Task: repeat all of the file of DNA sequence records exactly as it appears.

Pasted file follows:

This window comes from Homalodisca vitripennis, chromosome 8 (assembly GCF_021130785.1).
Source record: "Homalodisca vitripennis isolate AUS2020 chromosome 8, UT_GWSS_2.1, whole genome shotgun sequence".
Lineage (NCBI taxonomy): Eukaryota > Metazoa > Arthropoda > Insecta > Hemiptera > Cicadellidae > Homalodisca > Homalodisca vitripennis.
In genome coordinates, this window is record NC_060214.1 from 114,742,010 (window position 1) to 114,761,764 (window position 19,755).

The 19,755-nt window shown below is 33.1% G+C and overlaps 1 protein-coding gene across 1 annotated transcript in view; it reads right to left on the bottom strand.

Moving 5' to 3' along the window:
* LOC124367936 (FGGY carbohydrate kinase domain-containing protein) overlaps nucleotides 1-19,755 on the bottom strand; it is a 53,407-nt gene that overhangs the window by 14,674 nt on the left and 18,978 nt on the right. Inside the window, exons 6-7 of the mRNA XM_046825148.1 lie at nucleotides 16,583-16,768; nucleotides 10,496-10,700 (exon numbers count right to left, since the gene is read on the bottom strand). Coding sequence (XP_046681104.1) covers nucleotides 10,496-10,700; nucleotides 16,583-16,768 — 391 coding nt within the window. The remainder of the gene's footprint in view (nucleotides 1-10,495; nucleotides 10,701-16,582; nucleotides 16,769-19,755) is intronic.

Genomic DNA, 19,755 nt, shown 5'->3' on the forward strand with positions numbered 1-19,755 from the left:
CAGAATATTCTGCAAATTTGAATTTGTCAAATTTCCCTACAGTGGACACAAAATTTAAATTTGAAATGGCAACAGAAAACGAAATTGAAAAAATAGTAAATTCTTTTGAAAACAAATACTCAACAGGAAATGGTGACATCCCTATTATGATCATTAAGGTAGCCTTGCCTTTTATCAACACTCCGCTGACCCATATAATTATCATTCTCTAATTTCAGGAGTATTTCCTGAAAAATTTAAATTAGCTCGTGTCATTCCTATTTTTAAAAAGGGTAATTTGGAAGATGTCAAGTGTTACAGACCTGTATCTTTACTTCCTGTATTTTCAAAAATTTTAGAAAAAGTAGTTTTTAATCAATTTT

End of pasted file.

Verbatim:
This window comes from Homalodisca vitripennis, chromosome 8 (assembly GCF_021130785.1).
Source record: "Homalodisca vitripennis isolate AUS2020 chromosome 8, UT_GWSS_2.1, whole genome shotgun sequence".
Lineage (NCBI taxonomy): Eukaryota > Metazoa > Arthropoda > Insecta > Hemiptera > Cicadellidae > Homalodisca > Homalodisca vitripennis.
In genome coordinates, this window is record NC_060214.1 from 114,742,010 (window position 1) to 114,761,764 (window position 19,755).

The 19,755-nt window shown below is 33.1% G+C and overlaps 1 protein-coding gene across 1 annotated transcript in view; it reads right to left on the bottom strand.

Moving 5' to 3' along the window:
* LOC124367936 (FGGY carbohydrate kinase domain-containing protein) overlaps nucleotides 1-19,755 on the bottom strand; it is a 53,407-nt gene that overhangs the window by 14,674 nt on the left and 18,978 nt on the right. Inside the window, exons 6-7 of the mRNA XM_046825148.1 lie at nucleotides 16,583-16,768; nucleotides 10,496-10,700 (exon numbers count right to left, since the gene is read on the bottom strand). Coding sequence (XP_046681104.1) covers nucleotides 10,496-10,700; nucleotides 16,583-16,768 — 391 coding nt within the window. The remainder of the gene's footprint in view (nucleotides 1-10,495; nucleotides 10,701-16,582; nucleotides 16,769-19,755) is intronic.

Genomic DNA, 19,755 nt, shown 5'->3' on the forward strand with positions numbered 1-19,755 from the left:
CAGAATATTCTGCAAATTTGAATTTGTCAAATTTCCCTACAGTGGACACAAAATTTAAATTTGAAATGGCAACAGAAAACGAAATTGAAAAAATAGTAAATTCTTTTGAAAACAAATACTCAACAGGAAATGGTGACATCCCTATTATGATCATTAAGGTAGCCTTGCCTTTTATCAACACTCCGCTGACCCATATAATTATCATTCTCTAATTTCAGGAGTATTTCCTGAAAAATTTAAATTAGCTCGTGTCATTCCTATTTTTAAAAAGGGTAATTTGGAAGATGTCAAGTGTTACAGACCTGTATCTTTACTTCCTGTATTTTCAAAAATTTTAGAAAAAGTAGTTTTTAATCAATTTT